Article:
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Chem211 Main Group Chemistry Study Notes Molecular Symmetry Point group – set of symmetry elements Coordination complex – an atom or ion and a surrounding array of bound molecules or anions  2 coordinate complexes – linear, bent  3 –Trigonal planar, T-shaped, Trigonal pyramidal  4 – Tetrahedral, Disphenoidal (interhalogen compounds eg [BrF ] , 4 Square Planar  5 – Trigonal bipyramidal, square-based pyramidal, Pentagonal planar  6 – Octahedral  7 and 8 – Pentagonal bipyramidal (I7 ), Square antiprismatic8[IF ] Symmetry Element – a geometrical entity such as a line, plane or point about which a symmetry operation can be performed. Symmetry Operation – an operation performed on an object, which leaves it in a configuration that is indistinguishable from, and superimposable on, the original configuration Molecular Symmetry Principal axis – axis with the largent C axis Symmetry element Symbol Symmetry operation Identity E Leave the molecule alone Proper axis Cn Rotate the molecule by 360/n degrees around the axis Horizontal plane sn Reflect the molecule through the plane which is perpendicular to the major axis Vertical plane sv Reflect the molecule through a plane which contains the major axis Dihedral plane sd Reflect the molecule through a plane which bisects two C 2xes Improper axis Sn Rotate the molecule by 360/n degrees around the improper axis and then reflect the molecule through the plane perpendicular to the improper axis Invert the molecule through the inversion Inversion center or i center of symmetry center The Identity, E  Possessed by all molecules  Operation is to not do anything Proper axis of symmetry, C n  360/n rotation to produce equivalent config of molecule  n is the order of the axis  Axis of highest order in a molecule is the principal axis o Often the z-axis Plane of symmetry, σ  Plane through which a reflection of all parts of the molecule produces a configuration which is the same as original  Three types o Vertical (σ v  Contain principal axis of symmetry o Horizontal (σ ) h  Perpendicular to the principal axis of symmetry o Dihedral (σ ) d  Contains the principal axis of symmetry and which bisects two adjacent 2-fold rotation axes Improper axis of symmetry, S n  Rotation through 360 /n about an axis (C ), followed by reflection through n a plane perpendicular to the axis (σ h  S 4one twice is a C 2 Inversion Centre or Centre of Symmetry, i  Centre of molecule that if reflection of all of the parts of the molecule produces a configuration indistinguishable from the original molecule  If the molecular orbital has an inversion centre it is a g = gerade and if it doesn’t it is a u = ungerade  No i about a tetrahedral carbon centre  i = C2x σ h S 2 Successive Symmetry Operations  used to get the molecule exactly as it started and not just indistinguishable While a single symmetry operation will leave the molecule indistinguishable from the original molecule, we can carry out a succession of operations which will leave the molecule exactly as it started. 3 S access is C e.g. ammonia (NH ). 3 3 = C3x C x3C = 3 x sigma Categories of Point Groups Point group - molecule has a set of symmetry operations that describes the molecule's overall symmetry Nonrotational Groups: C ,1C s C i Single-Axis Groups: C n C nvC ,nh ,2n ∞v Dihedral Groups: D ,nD nvD ,nh ∞h Cubic Groups: T , O , I d h h The symbol associated with the point group is called the Schönflies notation, which indicates the type of reflection symmetry and the order of the principal axis of symmetry. Non-rotational Groups C1 E CHFClBr • low order • only E or E+ 1 Cs E, σ h FBClBr other symmetry CI E, i HClBrC-CHClBr Single axis groups Cn E, C n H 2 2 • only one rotational Cnv E, C n nσ v H 2, 9-BBN Cnh E, C n σ h S n Boric acid [B(OH) ]3 S2n E, S 2n 1,3,5,7 - tetrafluoracyclooctatetrane C HCl ∞v E, C ∞ ∞ σ v Dihedral groups D n E, C n nC 2 CoN 6 • has nC a2es perp. to D nd E, C n nC ,2 S8(crown sulfur) principal S 2n,nσ v axis D nh E, C n nC ,2 BF3, naphthalene(C H10 10 σ h nσ v D ∞h E, i, C , CO 2 ∞ ∞σ Sv, ∞ ∞C , σ 2 h Cubic groups Td E, C 3 C 2 S 4 CCl4 • 7 groups but 3 (tetrahedron) common σ d O h E, C 3 C 2 C 4 SF6 • high order (Octahedron) (T d24, i, S4, S6, σd, σ h O h48, -2 I=120) Ih E, C 3 C 2 C 5 [B12 12 (icosahedron i, S , S , σ and 10 6 dodecahedron)  In D point group C 2s grouped with sigma v  S2is the same thing as i When determining point group you need to check  High symmetry (cubic) T ,dO ,hI h  linear C∞, D∞h  very low symmetry C ,1C ,sC, i 4,6,8…  All linear molecules have a C principal axis and an infinite number of σ ∞ v planes of symmetry o A centrosymmetric (a molecule with a centre of inversion point group) linear molecule also has a center of inversion σ hnd a σ h plane, and is in a D point group ∞h Cubic shapes Tetrahedron – touches corners of cube Octahedron – touches faces of the cube Icosahedron – has a flat edge that touches cube Cubic shapes touches corners touches faces of touches cubedge that of cube the cube tetrah(dron octah(e)dron icosch)edron Assigning moleculesThe polyhedra associated with the cubic point group fit symmetrically inside a cube. 1. look to see if the molecule seems very symmetric or unsymmetric a. if it is probably belongs to either: i. low symmetry: C , C , 1 or sineai C ∞v or D ∞h ii. high symmetry: T , O ordI h h 2. For all other molecules, find the rotation axis with the highest n value, the principal C axns of the molecule Housecroft and Sharpe h always has priority over v if you have both Example BF 3 For three boxes trick you need to check  High symmetry (cubic) T , O , Id h h  linear C ,∞D ∞h  very low symmetry C , C , C1 S s i 4,6,8… if it doesn’t have these three then do the following h always takes priority over v if you have both Step 2: Step 1: Step 3: • D if nC C n of • h if σ exists 2 n h • C if not principal • v or d vf d /σ exist (v for C, d for D) axis • blank if no σ exists What symmetry elemeWhat symmetry elements does this molecule have? What is its point gWhat is its point group? Molecular Symmetry – Character Tables  Used to sort out properties of the molecule that depend on molecular symmetry  http://chemwiki.ucdavis.edu/Physical_Chemistry/Symmetry/Character_Ta bles_for_Symmetry_Groups Muliken symbols singly degenerate state which is symmetric with respect to rotation about the principal axis, singly degenerate state which is antisymmetric with respect to rotation about the principal axis, doubly degenerate, triply degenerate, ' = symmetric with respect to a horizontal symmetry plane , " = antisymmetric with respect to a horizontal symmetry plane . also the various symmetry labels have various subscripts:  Subscript 1- symmetric with respect to the Cn principle axis, if no perpendicular axis, then it is with respect to σv  Subscript 2-asymmetric with respect to the Cn principle axis, if no perpendicular axis, then it is with respect to σv  Subscript g- symmetric with respect to the inverse  Subscript u- asymmetric with respect to the inverse Bond vibrations in water Bond Vibrations Symmetrical Asymmetrical Bend Stretch Stretch  Symmetrical stretch (in the case of H2O A ) ke1ps the molecule in the proper form allowing for the same structure, if the molecule is unchanged when the symmetry operations are test then it is +1  Asymmetrical stretch (in the case of H2O B ) ch1nges the structure of the molecule and causes some of the symmetry options to change, when they are changed the molecule is revered and the character becomes –1  The symmetric and asymmetric vibration modes match the two irreducible representations with the symmetry labels A and B 1 1 o Infrared (IR) selection rules  Must change the dipole moment of the molecule  Has to have a linear term to show up in the IR spectrum Raman selection rules  Must change the polarizability of the molecule o Polarizability is the measure of the change in a molecule's electron distribution in response to an applied electric field, which can also be induced by electric interactions with solvents or ionic reagents.  If the molecule has a quadratic term it will show up in the raman spectrum  2 bands one for symmetric and one for asymmetric Point group representations Representation – set of characters which forms a row of the character table and are given Mulliken symbols (eg A or1a ) 1 Irreducible Representations – the simplest possible representations (as found in the character tables)  product of two rows of a character table must also be a row in the table. For example B x 1 = A2(thi2k like C x C 2 E) 2  the product of any two columnss of a character must also be a column in the table Reducible Representation – arise from the sum of two irreducible representations For example the two 1s orbitals on the hydrogens in an H2O molecule h = 1s + 1 B 1s A h 2 1s –B1s A To get the vibrational mode rotations for the overall molecule we add the symmetric and asymmetric rows of the table  A 1nd B w2ll be seen in the IR and Raman spectrums as they have a linear and quadratic term To get this table you have to follow several steps: 1. Structure (figure out using VSEPR) 2. Symmetry elements 3. Point group (determine point group where molecule belongs) 4. Test operations on vibrators (each O-H is one) Stereochemistry Chirality Chirality – a molecule that cannot be superimposed upon its mirror image Achiral – structures that can be superimposed on their mirror images Enantiomers - Two non-superimposable objects which are mirror images of each other (used to describe pair of molecules not individuals) To test for non-superimposability: 1. Turn the mirror image of the molecule so that the two substituents are aligned 2. Move the mirror image of the molecule to the original. If it doesn’t match it is non-superimposable or chiral  Chiral molecules can have different functions and properties even with the same formula o Milk is made up of many chiral molecules Any molecule that does not have an S axis of rotation is a chiral molecule  Also does not have a plane of symmetry or an inversion centre Chiral point groups: C , C , C , …, and D , D , … 1 2 3 2 3  Sometimes a molecule can be chiral on a very short timescale but achiral on a long timescale, this is due to the molecule constantly moving. Eg H2O 2 Chiral Centres  Chiral centre is loosely referred to as an atom that has four different groups bonded to it  For N centres - if it's three groups and a lone pair it is achiral as it moves frequently. However if there are four different groups attached it can be chiral  N centre don’t have inversion centres, so if there are 4 different substituents, it would be a chiral centre  Molecules are said to be achiral when it consists of rapidly equilibrating enantiomeric conformations that cannot be separated on any reasonable Isomers – constitutiotimescaleereoisomers Racemic mixture – has equal amounts of left and right-handed enantiomers of a chiral molecule Isomers are compounds that contain the same atoms bonded together in different ways. Isomers – constitutional vs stereoisomers how many stretches is  Compounds that contain same atoms bonded in difbasically asking how many bonds. Constitutional isomers: Different connectivity between atoms.ectivity between atoms have very different properties Br H 2 C OH vibrations 3 T2 modes 1 CH OH H3C CH bonds in IR 1 or 0 (has 3 H 3 C vibrations but one) mode H 2 Br because the vibrations have the same energy 2-Bromo-propan-1-ol 1-Bromo-propan-1-ol Stereoisomers: Same connectivity between atoms. Stereoisomers – Same connectivity between atoms (different cis/trans isomers) different cis/trans isomersHDoeBr't Br H have to be chiral C OH C OH H3C C H3C C H2 H2 two enantiomers of 2-Bromo-propan-1-ol properties Br H 2 C OH vibrations 3 T2 modes 1 CH OH H 3 CH bonds in IR 1 or 0 (has 3 H 3 C vibrations but one) mode H 2 Br because the vibrations have the same energy 2-Bromo-propan-1-ol 1-Bromo-propan-1-ol Stereoisomers: Same connectivity between atoms. different cis/trans isomers.HoesBrt have to be chiral Br H C OH C OH H 3 C H 3 C H2 H2 two enantiomers of 2-Bromo-propan-1-ol Octahedral stereoisomers  Octahedral stereoisomers  Fac and mer require only 3 of the same molecule in the arrangements only need 3 molecules in the fac or mert to be Isomhttp://www.ch.kcl.ac.uk/kclchem/staff/mno/booknet/chapter2/c2fig.htm Configurational vs. conformational isomers ConfiguraConfiguIsomers – configurational vs conformationalat cannot behanged without breaking bonds somewhere in the molecule.where in the molecule. Configurational HsomBrs are differBrt Holecules that cannot be interchanged without breaking bonds somewhere in the molecule. C OH C OH enatiomers H3C H BC H3C H C C H2 OH H 2 enatiomers H3C C H C C C OH two confiH2rations of 2-H2omo-propan-1-ol Conformational isomers of a molecule are the same molecule, and Conformatcan be interconverted by simply rotating around bonds in thele, and interconverted by simply rotating around bonds in the molecule, rather than molecule, rather than breaking them. breaking them. H Br H C HH Br CH 3 H Br 3 Br CH3 C C OHOH CC OHOH C C OH OH H3CH C C C Br CC H H C C 3 H2H2 H2 2 H2 H2 Representing 3-D molecules in 2-D projectionsations of one enantiomer of 2-bromo-propan-1-ol-ol Representing 3-D molecules filled in towards and vertically drawn towards you are away from  filled in wedges - towards you (3-D hash-wedge)  horizontally drawn lines are towards and vertically drawn are away from you (2-D Fischer projection) towards you are away from Newman projections Staggered ethane Eclipsed ethane Newman projections Newman Projections Staggered ethane Eclipsed ethane StaggeredStaggered ethane – Eclipsed ethane Newman projections you can see the behindtre so molecules even though this is an eclipsed ethane Staggered ethane Eclipsed ethane Eclipsed ethane- http://www.ch.kcl.ac.uk/kclchem/staff/mno/booknet/chapter1/c1fig.htm yodrawn slightly off centre so moyou can see the behind thmolecules even thoughane this is an eclipsed ethane Newman projections http://www.ch.kcl.ac.uk/kclchem/staff/mno/booknet/chapter1/c1fig.htm http://www.ch.kcl.ac.uk/kdrawn slightly off centre sopter1/c1fig.htm you can see the behind molecules even though this is an eclipsed ethane http://www.ch.kcl.ac.uk/kclchem/staff/mno/booknet/chapter1/c1fig.htm Racemic mixtures http://www.ch.kcl.ac.uk/kclchem/staff/mno/booknet/chapter1/c1fig.htm If the starting materials of a reaction are achiral, and the products are chiral, they are formed as a racemic mixture of two enantiomers. Racemic mixtures The products are a racemic mixture of non-superimposable mirror images of Racemic mixtures O CN- HO CN Racemic mixtures H3C C H3C C H2 H H2 H each other and thus chiral enantiomers HO CN the aldehyde functional group lies in a plane. CN- H3C C The cyanide ion (also achiral) can attack the C H plane of the carbonyl group. Do the two of the H2 reactions give the same product? O HO CN NC OH Two products are H3C C formed in equal C CH C H amounts H 3 C 3 H2 C H H C NC OH H H 2 2 CN- H 3 C C H H2 Cahn-Ingold-Prelog priority rules The two products are a racemic mixture of non-superimposable  only for chiral molecules mirror images of each other and thus are chiral enantiomers  figure out priorities of the groups attached to carbon following rules  if two of the four groups are the same it is not chiral Assign a priority number to each substituent at the chiral center. 1. Higher atomic number wins. If the same, then go to step 2. 2. List atoms attached to the first atom, in order of decreasing atomic number. At the first difference, higher atomic number wins. 3. If still the same, then repeat step #2 with the next layer out. Eg.  The C is counted as being attached to 3 carbons  C,C,C vs C,C,C same so repeat step 2 for next layer. C,C,H (attached to 2 carbons and a H as it is triple bonded to carbon) vs H,H,H Determining R and S configurations 1. Assign a priority number to each substituent at the chiral center 2. Point the lowest priority substituents away from you 3. Mentally move from substituent priority 123 R = clockwise (rectus) S = counterclockwise (sinister) E/Z double bond isomers E/Z double bond isomers 1-bromo-1-chloro-1-propene CH 3 Br CH 3 Cl  If both the higher-priority substituents are on the same side, the C C C C arrangement is Z; if on opposite sideH, the Clrangement is H Br 1. Assign priority for the substituents on the left C the 2 substituents on the left C. E/Z double bond isomers 2. Assign priority for the subs2. Assign priority for the 2 substituents on the right C. 3. Assign Z or Eloro-1-propene 3. Assign Z or E. CH 3 Br CH 3 Cl C C C C H Cl H Br 1. Assign priority for the 2 substituents on the left C.  Enantiomers interact with other chiral molecules differently 2. Assign priritInteract with polarized light differently 3. Assign Z or E. Handling enantiomers  Make pure enantiomers by using chiral reagents or chiral catalysts.  Separate racemic mixtures of enantiomers, by employing the fact that different enantiomers interact with other chiral molecules in different ways.  Determine how much of each enantiomer is present (enantiomeric excess or optical purity) using their rotations of plane-polarized light. Polarized light Polarimetry  Helps tell us how much of an enantiomer we have by how they react with polarized light. Polarimetry o As it passes through the sample the sample will rotate the light based on the amount of the enantiomer o Depending on which form we have the rotation will be clockwise (R) or counterclockwise (S) helps to tell how much of an entanimor we light. As it passes through the sample the sample will rotate the light based on the amount of the enantiomer the rotation will be clockwise ( R ) or counterclockwise (S)  a racemic mixture will not rotate the light. http://www.ch.kcl.ac.uk/kclchem/staff/mno/booknet/chapter3/c3fig.htm  if there is an excess the light will be between the maximum for a molecule and the light's original position more to the right(clockwise) means more of one enantiomer and more to the left (counterclockwise) means the other  clockwise rotation is positive  counterclockwise rotation in negative specific rotation is usually determined at 20 C using 589 nm (‘D” line) of sodium Specific rotations Example: A sample of 65.0 mg of R-mandelic acid was O 3 C OH dissolved in 2.00 cm of ethanol. In a polarimeter cell of 1.00 dm (10 cm), an optical C rotation of -5.05° was observed at 20 °C using OH 589 nm light. H (R)-mandelic acid [a]D= a/c l magnitude of rotation is = (-5.05)/((0.0650/2.00) x 1.000) related to the size of the main carbonts attached to the = -155 (units are usually not used)  Magnitude of rotation is related to the size of the substituents attached to the main carbon  In molecules with a lone pair, the lone pair can matter depending on theity molein the four groups attached to the chiral carbon center + and – enantiomers  Just because you have an R enantiomer doesn't mean that it is + or –  R and S is a way to name a compound while the + and - is how it reacts with light (plain polarized light)  When the net rotation of plane-polarized light is positive it is a positive rotation (+)  When the net rotation of plane-polarized light is negative it is a negative rotation (-) D and L enantiomers  If the enantiomer of your compound can be transformed into D- glyceraldehyde, then your enantiomer is D.  If the enantiomer of your compound can be transformed into L- glyceraldehyde, then your enantiomer is L. D and L enantiomers  Amino acids are usually L enantiomers and sugars are usually D H OH this is how the D and L 2 C C nomenclature is applied NOBr H2N C O HNO2 HO relate the molecules but without changing H OH (+)-isoserine H OH the chiral centre H2C C H2C C Br C O HO C O HO HO (+)-glyceric acid Na/Hg HgO H OH H C C H OH 3 H C C C O 2 HO HO C O D-(-)-lactic acid D-(+)-glyceraldehyde Λ or Δ enantiomers labels wwwchem.uwimona.edu.jm/courses/IC10Kiso.html  think of it like a propeller o propeller always moves in the direction of the leading edge o use hand rule to determine direction o always octahedral and chiral L and D enantiomer labels  Λ is for left and Δ is for right left hand rule right hand rule Λ ∆  Fingers are the direction it is rotating and thumb is the way it is sticking out clockwise counterclockwise towards us towards us Meso Compounds  Contain chiral centres but are not chiral think of molecule as a propeller and ask the  Compounds which have chiral centres but which are actually the same question which direction does the propeller move? compound as they have inversion centres (i) or planes of symmetry (σ)  They are R on one side and S on the other X X X X X X trans ! ² Diastereomers  Differ in cis/trans bonds Diastereomers due to a double bond  So they are cis/trans isomers be cis/trans isomers  They can be achiral O H O H O H H C O O C C O C C C C O C H H H O H Cis isomer Trans isomer Maleic Acid Fumaric Acid m.p. 140-142 °C m.p. 299-300 °C same formula different connectivity. acetone and isopropanyl differ in cis and trans Enantiomers and Diastereomers  If R switches to S or vice versa they are diastereomers  If both R and S switch they are enantiomers Enantiomeric excess  what you're looking for is the relative amount of each compound  How much of R and how much S is required. It is important as one can be Enantiomeric excess active in a drug while the other is inactive The enantiomeric exEnantiomeric excess (ee) is given by: [a]D(observed) [R] – [S] = = e.e. [a]D(pure) Example: What would be the enantiomeric excess if a sample of 2-chloro-1- phenylethanol had an observed optical rotation of -35? What would be the enantiomeric excess if a Cl sample of 2-chloro-1-phenylethanol had an CH2 observed optical rotation of -35? ee = (-35/-50) = 0.7 C (therefore enantiomer H OH excess of 70%) (R)-2-chloro-1-phenylethanol [D] = -50 Preparing a Pure Enantiomer 1. Synthesis directly from chiral starting reagents 2. Synthesis using chiral catalysts 3. Chiral chromatography 4. Preparing and separating diastereomeric salts Chiral Catalysis Chiral Catalysis  Catalyst comes together to make a cavity that results in specific reactions and it imposes chirality on to the achiral starting material. Similar to an enzyme in the body With R = phenyl, for example, the reaction produces 92% of the R enantiomer and 8% of the S enantiomer. What ee is that? With R = phenyl, for example, the reaction produces 92% of the R [ ] [ ] enantiomer and 8 % of the S enantiomer. What e.e. is that?icates Silicates [R] - [S] / [R] + [S] = 0.92 - 0.08/ 0.1 = .84 = 84% Polysilicates Po lysi lica te s The [SiO4] (silicate) ion is the basic building block for a large number of silicon oxide (silica) particles used in chromatography Column Chromatography  Column chromatography in chemistry is a method used to purify individual chemical compounds from mixtures of compounds Diastereometric salt formation  Synthesizing a salt that has completely different physical properties from each other and can be separated by solubility Diastereomeric salt formation synthesising a salt that has 2 completely different physical and can be seperated byher solubility.  When separated into the R and S enantiomers there may be parts of the Rtiomer_resolution_via_diaste.htm enantiomer in the S enantiomer sample changing the rotation of the sample. Sugars - Aldoses and Ketoses Sugars – Aldoeses and Ketoses called carbohydrate because  called carbohydrate because people thought that it carbon with waters added to itt a SuSugars - Aldoses and Ketoses • empirical formula C H O  Two types: n 2n n people thought that it was just a • a chain of C atoms with one bearing a carbonyl groucarbon with waters added to it having OH groups. • empiricl fn-2 is nh2nnunber of chiral carbons • a chain of C atoms with one bearing a carbonyl group and the rest  it also contains an aldehyde Two types:H groups. O chiral carbon is in the middle carbons Aldose: HO H Two types: n-2 O parenthesis and isn OH the middle carbon Alo Ketose HO H Ketose: O n-2 n is total number of  n-3 is the number of chnumber of chiral carbons  It contains a ketone group HO O Ketose: n-3 carbons, while n-2 is OH number of chiral carbons OH HO n-3 OH Sugar Stereoisomers  As more carbons are added more chiral carbons can be present and thus increasing the amount of isomers of the molecule n  2 is the number of isomers where n is the amount of chiral centre o may be less than 8 but 8 is the max amount Drawing all of the stereoisomers 1. Draw the molecule with the carbon skeleton in the zig-zag form 2. Identify the possible chiral centres 3. Identify the diastereomers first, using syn and anti labels to differentiate the diastereomers (based on two atoms in a row) 4. Check for meso compounds (i or σ). 5. Draw the enantiomers of any chiral diastereomer by inverting all of the stereogenic centers  To control the stereochemistry of a polymer we use the polymerization catalysis to get the desired configuration  Polypropylenes can be: o Isotactic - all the substituents are located on the same side of the macromolecular backbone o Syndiotactic - the substituents have alternate positions along the chain Polypropylenes o Atactic - substituents are placed randomly along the chain Isotactic HHC 3 H HC3 HHC 3 HHC 3 H HC3 H HC 3 H H 3 H H3C H H3C Syn diotactic HC 3 H HC 3 H HC3 H Atactic HHC 3 H HC3 H3C H HHC 3H 3 H H3C H Conformational Analysis Newman projections  Eclipsed is not favored because the hydrogens interfere with each other due to molecular orbitals repelling Conformations of Ethane eclipsed is not favaoured interfere with eachother repellinglecular orbitals  Barriers to rotation are mainly the van der Waals’ interactions and Coulombic interactions (Attractions or repulsion between charges as they The barriers to rotation are mainly due to van der Waals interactions become closer to each other) between groups on the carbon atomsween groups on adjacent carbon atoms.  Energy is required to rotate the molecule from one conformation to the next  Eclipsed being a high energy state and staggered being a low energy state gives us an energy graph like: high in enelow in energy  Really cold conditions would cause the conformation toreally cold conditions would cause the conformation to not have enough energy to rotate making it stagnant energyt to rotate making it stagnint Nuclear magnetic resonance spectroscopy (NMR) Nuclear magnetic resonance spectroscopy, most commonly known as NMR spectroscopy, is a research technique that exploits the magnetic properties of certain atomic nuclei to determine physical and chemical properties of atoms or the molecules in which they are contained. Nuclear magnetic resonance (NMR) is a physical phenomenon in which magnetic nuclei in a magnetic field absorb and re-emit electromagnetic radiation. Barriers to rotation  Some molecules are either rotating or moving so slowly that the NMR can’t tell it’s rotating  In some amides the bond is half way between a single and double bond and therefore doesn’t rotate easily  Addition of a methyl group to a ethane causes the eclipse to be even worse as the molecule has several molecules interfering o Since there are more groups more energy is required Conformations of Butane  The staggered that is okay but not the best is called gauche and the staggered that is the best is anti which staggered that is the best is degress apart and in the gauche theys are 180 degrees apart and in the gauchare 60 degrees aparts apart There are three possible conformations of butane that are associated with the 0 van der Waals radii that differ by multiples of 60 : gauche: A staggered conformation for butane in which the methyls are not anti.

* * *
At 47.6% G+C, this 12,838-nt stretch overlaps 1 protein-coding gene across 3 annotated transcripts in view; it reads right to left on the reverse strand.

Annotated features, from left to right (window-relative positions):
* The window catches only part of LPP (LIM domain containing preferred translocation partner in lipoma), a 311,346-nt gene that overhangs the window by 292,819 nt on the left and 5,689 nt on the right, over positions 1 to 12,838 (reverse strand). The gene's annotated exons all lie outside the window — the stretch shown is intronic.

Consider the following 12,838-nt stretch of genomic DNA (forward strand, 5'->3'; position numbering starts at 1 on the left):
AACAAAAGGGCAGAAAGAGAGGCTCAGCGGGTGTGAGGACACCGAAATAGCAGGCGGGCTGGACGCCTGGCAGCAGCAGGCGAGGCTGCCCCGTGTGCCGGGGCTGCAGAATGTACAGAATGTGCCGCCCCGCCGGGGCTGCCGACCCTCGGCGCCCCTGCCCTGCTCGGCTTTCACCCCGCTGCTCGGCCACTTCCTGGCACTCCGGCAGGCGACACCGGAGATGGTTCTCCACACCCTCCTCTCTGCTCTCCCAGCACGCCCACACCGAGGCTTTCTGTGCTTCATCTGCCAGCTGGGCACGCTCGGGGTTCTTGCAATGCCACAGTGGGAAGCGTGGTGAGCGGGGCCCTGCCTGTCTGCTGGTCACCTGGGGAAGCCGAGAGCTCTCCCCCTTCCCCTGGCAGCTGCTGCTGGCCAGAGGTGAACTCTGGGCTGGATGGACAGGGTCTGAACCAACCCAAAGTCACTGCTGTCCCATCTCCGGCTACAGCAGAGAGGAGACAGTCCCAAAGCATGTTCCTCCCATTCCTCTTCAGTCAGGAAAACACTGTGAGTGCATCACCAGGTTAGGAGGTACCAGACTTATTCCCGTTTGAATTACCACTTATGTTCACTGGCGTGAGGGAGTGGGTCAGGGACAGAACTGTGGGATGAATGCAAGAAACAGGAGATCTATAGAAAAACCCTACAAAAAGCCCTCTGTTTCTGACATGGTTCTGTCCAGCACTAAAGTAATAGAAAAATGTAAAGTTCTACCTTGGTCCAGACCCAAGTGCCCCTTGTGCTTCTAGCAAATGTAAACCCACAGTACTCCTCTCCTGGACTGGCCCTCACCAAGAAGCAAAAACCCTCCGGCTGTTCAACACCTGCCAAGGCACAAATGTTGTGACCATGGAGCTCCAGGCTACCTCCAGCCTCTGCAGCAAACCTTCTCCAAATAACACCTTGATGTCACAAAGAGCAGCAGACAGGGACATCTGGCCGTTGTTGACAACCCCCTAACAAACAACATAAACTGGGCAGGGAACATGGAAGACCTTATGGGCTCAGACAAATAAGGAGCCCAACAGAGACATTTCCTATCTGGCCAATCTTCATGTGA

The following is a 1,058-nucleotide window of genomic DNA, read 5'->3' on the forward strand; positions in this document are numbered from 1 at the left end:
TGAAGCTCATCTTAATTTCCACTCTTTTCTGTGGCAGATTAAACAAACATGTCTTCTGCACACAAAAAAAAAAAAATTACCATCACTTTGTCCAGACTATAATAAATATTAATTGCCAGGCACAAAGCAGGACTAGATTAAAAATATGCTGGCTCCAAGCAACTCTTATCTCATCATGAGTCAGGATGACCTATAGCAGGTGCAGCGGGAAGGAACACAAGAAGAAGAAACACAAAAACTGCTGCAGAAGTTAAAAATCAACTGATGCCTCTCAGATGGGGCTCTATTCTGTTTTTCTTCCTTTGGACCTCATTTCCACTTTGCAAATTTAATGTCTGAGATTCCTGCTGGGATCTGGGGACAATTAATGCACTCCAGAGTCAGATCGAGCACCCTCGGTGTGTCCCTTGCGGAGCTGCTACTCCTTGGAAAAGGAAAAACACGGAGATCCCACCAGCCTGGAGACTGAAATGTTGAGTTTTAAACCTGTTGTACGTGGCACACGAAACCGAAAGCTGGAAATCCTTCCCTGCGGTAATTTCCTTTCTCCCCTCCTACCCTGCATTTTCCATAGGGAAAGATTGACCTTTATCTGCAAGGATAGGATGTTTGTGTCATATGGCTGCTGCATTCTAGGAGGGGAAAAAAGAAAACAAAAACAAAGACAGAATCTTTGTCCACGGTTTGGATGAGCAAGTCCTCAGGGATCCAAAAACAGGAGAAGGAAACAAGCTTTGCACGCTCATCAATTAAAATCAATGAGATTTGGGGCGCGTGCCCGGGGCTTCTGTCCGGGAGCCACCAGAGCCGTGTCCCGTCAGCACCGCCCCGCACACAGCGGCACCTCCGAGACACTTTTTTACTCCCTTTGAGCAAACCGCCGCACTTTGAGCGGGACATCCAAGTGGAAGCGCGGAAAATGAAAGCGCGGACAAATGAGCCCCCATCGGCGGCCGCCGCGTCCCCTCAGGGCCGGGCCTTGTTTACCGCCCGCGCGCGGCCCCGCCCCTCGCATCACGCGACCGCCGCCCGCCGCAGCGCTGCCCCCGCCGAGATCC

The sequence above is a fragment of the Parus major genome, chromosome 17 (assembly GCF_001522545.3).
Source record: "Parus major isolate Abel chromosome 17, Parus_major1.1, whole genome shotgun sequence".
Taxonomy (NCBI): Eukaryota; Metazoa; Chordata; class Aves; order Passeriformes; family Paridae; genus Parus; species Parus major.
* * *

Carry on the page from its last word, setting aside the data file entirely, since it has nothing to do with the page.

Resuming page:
anti: The largest substituents are as far from each other as possible. (Lowest energy) eclipsed: The groups on the two carbons are oriented as close to each other as possible. (Highest energy) skewed: any conformation that is different than the other three Cycloalkanes  Dihedral angle is the angle in between two planes (in this case the one the 2Similarily, we can look at the combustion of a series of cyclic that is between the 2 methyl groups) alkanes CycloCycloalkanes 60° 90° 108° (CH )2 n + 3n/2 O 2 n H 2 + n CO 2 120° 128.5° 135° DH comb(cyclo(CH 2 n = n x DH rxn ) 2 DH (CH ) = DH (cyclo(CH ) )/n rxn 2 comb 2 n Ring strain is the tendency of a cyclic molecule, such as cyclopropane, to destabilize when its atoms are in non-favorable high-energy spatial orientations. Linear alkanesinimum strain is found at cyclopentane (if rest are planar) Linear alkanes CH 3 + 7/2 O 2 3H2O + 2 CO 2 (CH ) 2 n DH rxn= -1560 kJ/mol CH 3 (DH for burning ethane (n = 0)) + 3n/2 O n H O + n CO 2 2 2 DH comb = n x DHrxnH )2 DH comb(alkane) = -1560 + n x DH rxn ) 2 Cyclopentane  Can be in envelope shape, which allows it to be staggered instead of eclipsed called envelope shape, Cyclopentane which allows it ot be staggered instead of eclipsed Cyclopentane  The flap part of the envelope molecule is constantly moving but we say it’s flat  The molecule would rather be in the equatorial position that the axial position H C p n t u m c o p Enthalpy of combustrather be in equatorial position h than the axial position n 700 e 695 the flap part of the envelope 690 in the molecule is constanly make the big one 685 moving but we say it is flat equatorial 680 o / 675 k p 670 r 665 2g 660 655 650 4 6 8 10 12 14 16 18 ring size n Cyclohexane Drawing Cyclohexane Drawing cyclohexane Drawing Cyclohexane axial equitorial Cyclohexane can interconvert between chair conformations  if the cyclohexane switches from a chair to another chair conformation the Interconversion+ of+ the+ chair+ conforma0ons! hydrogens chang! from axial to equatorial which means the hydrogens ! are equal if they change fairly easily 5 -1 0 Barrier to interconverison is 43 kj/mol with a rate of 2x10 s at 25 C if the cyclohexane switches from a chair to a boat conformation the hydrogens Chair5to5chair+interconversion!! change from axial to equitorial which Easiest way to convert one chair conformation into the other is to go through the means the hydrogens are equal if they change fairly easily boat conformation. twist boat H 3 a 5 2 Ha 4 3 2 2 1 4 1 H b H b 6 Ha 4 5 6 3 6 5 1 chair Hb chair H 4 5 2 5 a H 2 1 H 3 6 1 a b H 4 3 6 b half chair half chair  The equatorial and axial conformations start to matter when we add substituents as they will repel the hydrogens and cause a certain configuration to be less favourable Conformational Analysis of Substituted Cyclohexanes Conformational Analysis of Substituted Cyclohexanes X K X axial conformer equatorial conformer [equatorial conformer] K = ———————————— [axial conformer] For X ≠ H, the equatorial conformer is more stable  A cyclohexane with an OCH3 attached only has a 17% chance of being trans5Disubs0tuted+Cyclohexanes! oxygen reacts with the hydrogen and reduces the van der waal repulsion. ! !  The oxygen is more favourable in the equatorial position but the electronegativity counteracts this  the greater the repulsion between the substituents the less amounts of that configuration are present Trans-Disubstitued Cyclohexanes eachother regardless of theed to conformation they are in With a cis- bond the substituents can be either both axial or both equatorial and in this case either one is favoured 1,4-Disubstituted Cyclohexanes In the 1,4 – Disubstituted Cyclohexanes there is no a,a conformation but there is an e,a conformer which is in equilibrium with an e,e conformer in which the cyclohexane ring is in a twisted boat, which is much more stable H C CH 3 3 CH 3 CH3 CH H 3 H C 3 3 CH 3 H 3 H3C CH 1,4-Disubstituted Cyclohexanes CH 3 3 There is no a,a conformer of 1,4-di-t-butylcyclohexane, but there is an e,a conformer which is in equilibrium with an e,e conformer in which the cyclohexane rinCH3s in a twisted boat, which is much H3C C3 CH3 CH3 more stable 3 C H3C C3 H3C H3C